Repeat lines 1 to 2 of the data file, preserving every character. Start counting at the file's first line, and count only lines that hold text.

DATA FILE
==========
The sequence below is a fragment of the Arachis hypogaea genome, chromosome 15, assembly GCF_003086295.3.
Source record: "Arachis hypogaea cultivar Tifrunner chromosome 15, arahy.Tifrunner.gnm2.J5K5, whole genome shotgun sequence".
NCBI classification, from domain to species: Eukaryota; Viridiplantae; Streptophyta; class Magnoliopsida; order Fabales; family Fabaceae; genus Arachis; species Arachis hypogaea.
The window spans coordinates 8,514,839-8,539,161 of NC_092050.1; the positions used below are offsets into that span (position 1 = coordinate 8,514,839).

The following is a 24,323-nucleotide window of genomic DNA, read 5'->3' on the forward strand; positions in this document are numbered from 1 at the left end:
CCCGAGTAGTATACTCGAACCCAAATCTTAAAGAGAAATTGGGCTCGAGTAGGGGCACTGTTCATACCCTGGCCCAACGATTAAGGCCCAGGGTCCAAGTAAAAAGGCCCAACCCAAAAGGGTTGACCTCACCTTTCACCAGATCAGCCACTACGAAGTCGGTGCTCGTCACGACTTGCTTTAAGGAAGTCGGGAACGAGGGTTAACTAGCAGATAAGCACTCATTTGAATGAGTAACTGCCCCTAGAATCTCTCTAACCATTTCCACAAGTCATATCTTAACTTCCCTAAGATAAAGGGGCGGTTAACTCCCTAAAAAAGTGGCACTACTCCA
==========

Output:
The sequence below is a fragment of the Arachis hypogaea genome, chromosome 15, assembly GCF_003086295.3.
Source record: "Arachis hypogaea cultivar Tifrunner chromosome 15, arahy.Tifrunner.gnm2.J5K5, whole genome shotgun sequence".